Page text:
Then there's Father Joe (Ruffalo), he and D develop a friendship of mutual trust, but Father Joe also sees a gold mine of sorts in his homeless friend. Father Joe's a bit more altruistic in his desires to use D but he uses him nonetheless to get bigger and better donations for the shelter. Joe of course doesn't see himself taking advantage, but he presses the man to 'heal' on demand and that strains the friendship, which sends D into the hands of Burnt the Dipthong and their sleazy manager Nina Hogue (Laura Linney, You Can Count on Me), another person looking to benefit from D's healing prowess. It isn't until D reaches rock bottom and realizes that he had been something of a jerk all along using his 'gift' in such a selfish manner. Then he does something so utterly selfless it softens a heart that had been hardened for years and helps D reach a place of peacefulness with the God he felt abandoned him long ago. I enjoyed the journey this film took and appreciated the fact that Sympathy wasn't hostile towards Christianity, setting up straw men to knock down, which is a trap that most Hollywood movies fall into these days.
Sympathy was shot in 1.78:1 Anamorphic Widescreen and the audio is Dolby Digital 5.1. Extras include a featurette with writer Thornton and director Ruffalo explaining the process it took to get this movie made.
Sympathy for Delicious was inspired by Thornton's own personal experience at the age of 25, when a rock climbing accident left him paralyzed from the waist down. He wrote a gripping story about a young man who just wanted his old life back and pleaded with God whom he thought never heard his cries for help. Even though there are big stars like Orlando Bloom, Laura Linney, and Julliette Lewis in the film, they are over shadowed by Thornton's intense portrayal of D, done with the fervor of someone who could relate to the characters' desperation. It's always dicey when Christianity is dealt with in a movie; either Christians are offended or Atheists are enraged. Thornton and Ruffalo handled the delicate subject with a deftness that simply laid out a probability and let the viewer decide for themselves what to take away from it. Did God give D the gift to heal or was it some freak occurrence? I say only God has the ability to heal and he gave it to D to show him what he truly needed. You may not agree and that's fine; either way this film is an honest look at what someone might do with an incredible gift, and makes us think about what our own actions would be under the same circumstances.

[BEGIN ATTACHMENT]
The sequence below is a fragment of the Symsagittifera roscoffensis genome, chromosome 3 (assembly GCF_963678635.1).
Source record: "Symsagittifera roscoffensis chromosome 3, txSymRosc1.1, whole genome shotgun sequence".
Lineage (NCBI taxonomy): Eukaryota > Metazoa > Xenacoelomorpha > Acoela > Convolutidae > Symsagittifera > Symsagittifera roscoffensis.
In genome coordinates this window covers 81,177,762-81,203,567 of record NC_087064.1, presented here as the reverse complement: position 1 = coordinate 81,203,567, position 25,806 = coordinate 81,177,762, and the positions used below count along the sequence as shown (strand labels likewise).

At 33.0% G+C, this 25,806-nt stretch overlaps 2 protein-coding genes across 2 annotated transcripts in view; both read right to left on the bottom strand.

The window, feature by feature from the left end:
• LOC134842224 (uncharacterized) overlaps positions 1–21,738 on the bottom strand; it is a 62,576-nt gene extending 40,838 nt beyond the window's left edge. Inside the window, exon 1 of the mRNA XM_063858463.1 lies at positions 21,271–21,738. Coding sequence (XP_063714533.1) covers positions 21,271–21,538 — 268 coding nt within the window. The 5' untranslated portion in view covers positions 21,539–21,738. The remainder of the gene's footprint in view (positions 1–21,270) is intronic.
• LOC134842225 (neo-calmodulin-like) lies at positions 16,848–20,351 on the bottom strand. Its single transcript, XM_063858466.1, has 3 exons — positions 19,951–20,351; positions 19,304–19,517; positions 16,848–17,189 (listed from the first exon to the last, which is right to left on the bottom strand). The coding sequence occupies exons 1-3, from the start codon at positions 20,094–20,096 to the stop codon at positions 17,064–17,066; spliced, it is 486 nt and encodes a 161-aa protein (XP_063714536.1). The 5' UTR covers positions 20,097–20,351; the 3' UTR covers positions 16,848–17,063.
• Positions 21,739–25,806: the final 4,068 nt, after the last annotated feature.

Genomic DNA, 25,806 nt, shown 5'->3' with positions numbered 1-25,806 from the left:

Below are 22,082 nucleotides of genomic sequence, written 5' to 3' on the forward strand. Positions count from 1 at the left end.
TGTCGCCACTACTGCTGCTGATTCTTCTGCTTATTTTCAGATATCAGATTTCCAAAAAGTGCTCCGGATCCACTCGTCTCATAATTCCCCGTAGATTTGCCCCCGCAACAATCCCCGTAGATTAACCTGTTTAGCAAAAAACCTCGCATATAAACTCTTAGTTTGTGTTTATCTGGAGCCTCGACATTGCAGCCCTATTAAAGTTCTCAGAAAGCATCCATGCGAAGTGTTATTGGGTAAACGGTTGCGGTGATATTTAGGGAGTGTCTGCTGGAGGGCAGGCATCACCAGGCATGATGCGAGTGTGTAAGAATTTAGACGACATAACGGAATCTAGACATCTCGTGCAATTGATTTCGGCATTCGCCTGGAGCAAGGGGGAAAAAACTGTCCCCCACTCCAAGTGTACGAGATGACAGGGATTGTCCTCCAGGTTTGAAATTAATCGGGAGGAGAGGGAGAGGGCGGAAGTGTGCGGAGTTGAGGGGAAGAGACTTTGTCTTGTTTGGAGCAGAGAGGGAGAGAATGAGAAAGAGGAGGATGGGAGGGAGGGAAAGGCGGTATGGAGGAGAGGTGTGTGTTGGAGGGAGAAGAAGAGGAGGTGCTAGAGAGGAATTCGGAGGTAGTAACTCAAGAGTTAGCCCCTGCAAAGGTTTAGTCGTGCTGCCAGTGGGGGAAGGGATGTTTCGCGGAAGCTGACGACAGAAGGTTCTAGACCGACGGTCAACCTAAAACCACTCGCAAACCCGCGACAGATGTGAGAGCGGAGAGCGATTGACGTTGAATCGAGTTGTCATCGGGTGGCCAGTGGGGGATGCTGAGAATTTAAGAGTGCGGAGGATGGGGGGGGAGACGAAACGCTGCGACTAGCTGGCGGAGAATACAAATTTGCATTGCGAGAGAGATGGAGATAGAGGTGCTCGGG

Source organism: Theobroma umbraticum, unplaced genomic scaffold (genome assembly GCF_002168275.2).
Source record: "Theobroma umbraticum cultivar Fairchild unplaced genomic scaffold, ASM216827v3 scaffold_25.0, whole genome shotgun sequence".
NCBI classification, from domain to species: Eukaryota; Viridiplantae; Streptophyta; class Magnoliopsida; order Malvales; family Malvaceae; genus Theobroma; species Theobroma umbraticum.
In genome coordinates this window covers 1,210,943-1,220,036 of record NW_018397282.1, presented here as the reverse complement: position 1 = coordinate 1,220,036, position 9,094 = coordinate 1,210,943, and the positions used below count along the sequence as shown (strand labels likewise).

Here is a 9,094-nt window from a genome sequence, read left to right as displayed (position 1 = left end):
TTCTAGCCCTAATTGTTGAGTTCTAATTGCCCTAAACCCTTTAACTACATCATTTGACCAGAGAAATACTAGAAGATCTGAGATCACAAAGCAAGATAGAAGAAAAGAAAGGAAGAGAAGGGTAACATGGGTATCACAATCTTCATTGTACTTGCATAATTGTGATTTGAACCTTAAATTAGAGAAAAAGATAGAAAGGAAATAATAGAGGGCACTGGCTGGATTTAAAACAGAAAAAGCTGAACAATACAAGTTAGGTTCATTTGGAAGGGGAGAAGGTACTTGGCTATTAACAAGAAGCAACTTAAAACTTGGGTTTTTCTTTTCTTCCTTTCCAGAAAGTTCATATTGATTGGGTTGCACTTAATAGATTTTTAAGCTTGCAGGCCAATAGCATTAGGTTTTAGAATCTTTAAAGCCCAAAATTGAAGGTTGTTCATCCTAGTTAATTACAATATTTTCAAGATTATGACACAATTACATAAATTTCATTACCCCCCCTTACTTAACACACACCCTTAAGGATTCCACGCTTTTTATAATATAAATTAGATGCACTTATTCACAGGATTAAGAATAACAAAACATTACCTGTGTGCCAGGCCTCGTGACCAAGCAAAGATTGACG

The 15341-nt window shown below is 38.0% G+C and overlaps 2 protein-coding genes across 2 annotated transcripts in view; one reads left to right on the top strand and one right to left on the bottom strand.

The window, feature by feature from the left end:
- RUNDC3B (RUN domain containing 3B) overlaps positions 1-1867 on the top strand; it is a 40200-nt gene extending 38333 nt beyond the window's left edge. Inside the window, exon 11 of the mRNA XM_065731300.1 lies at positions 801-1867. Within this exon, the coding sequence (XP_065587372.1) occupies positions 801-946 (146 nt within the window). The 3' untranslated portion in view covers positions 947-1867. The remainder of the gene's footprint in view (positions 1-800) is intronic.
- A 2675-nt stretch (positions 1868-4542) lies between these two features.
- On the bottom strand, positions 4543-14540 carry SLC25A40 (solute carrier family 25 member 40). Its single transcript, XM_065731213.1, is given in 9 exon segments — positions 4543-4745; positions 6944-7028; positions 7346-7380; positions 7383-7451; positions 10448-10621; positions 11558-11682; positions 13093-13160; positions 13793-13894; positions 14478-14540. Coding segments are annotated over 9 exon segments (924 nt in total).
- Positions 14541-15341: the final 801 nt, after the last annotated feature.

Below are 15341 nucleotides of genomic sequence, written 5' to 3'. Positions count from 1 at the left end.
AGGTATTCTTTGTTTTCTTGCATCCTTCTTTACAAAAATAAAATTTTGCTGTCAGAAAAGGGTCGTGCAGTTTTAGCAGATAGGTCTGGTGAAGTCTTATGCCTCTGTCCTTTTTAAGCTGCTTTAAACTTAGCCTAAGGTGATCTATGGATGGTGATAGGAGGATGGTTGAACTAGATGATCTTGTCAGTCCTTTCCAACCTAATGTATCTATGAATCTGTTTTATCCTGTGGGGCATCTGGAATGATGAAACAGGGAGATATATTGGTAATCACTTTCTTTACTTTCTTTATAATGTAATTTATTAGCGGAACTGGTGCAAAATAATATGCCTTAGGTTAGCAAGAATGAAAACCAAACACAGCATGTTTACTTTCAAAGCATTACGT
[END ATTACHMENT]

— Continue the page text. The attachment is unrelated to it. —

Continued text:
Review content copyright © 2011 Alice Nelson; Site layout and review format copyright © 1998 - 2015 HipClick Designs LLC
Scales of Justice
Studio: Maya Entertainment
* 1.78:1 Anamorphic
* Dolby Digital 5.1 Surround (English)
* Dolby Digital 2.0 Stereo (English)
Running Time: 96 Minutes
Release Year: 2011
MPAA Rating: Rated R
* Official Site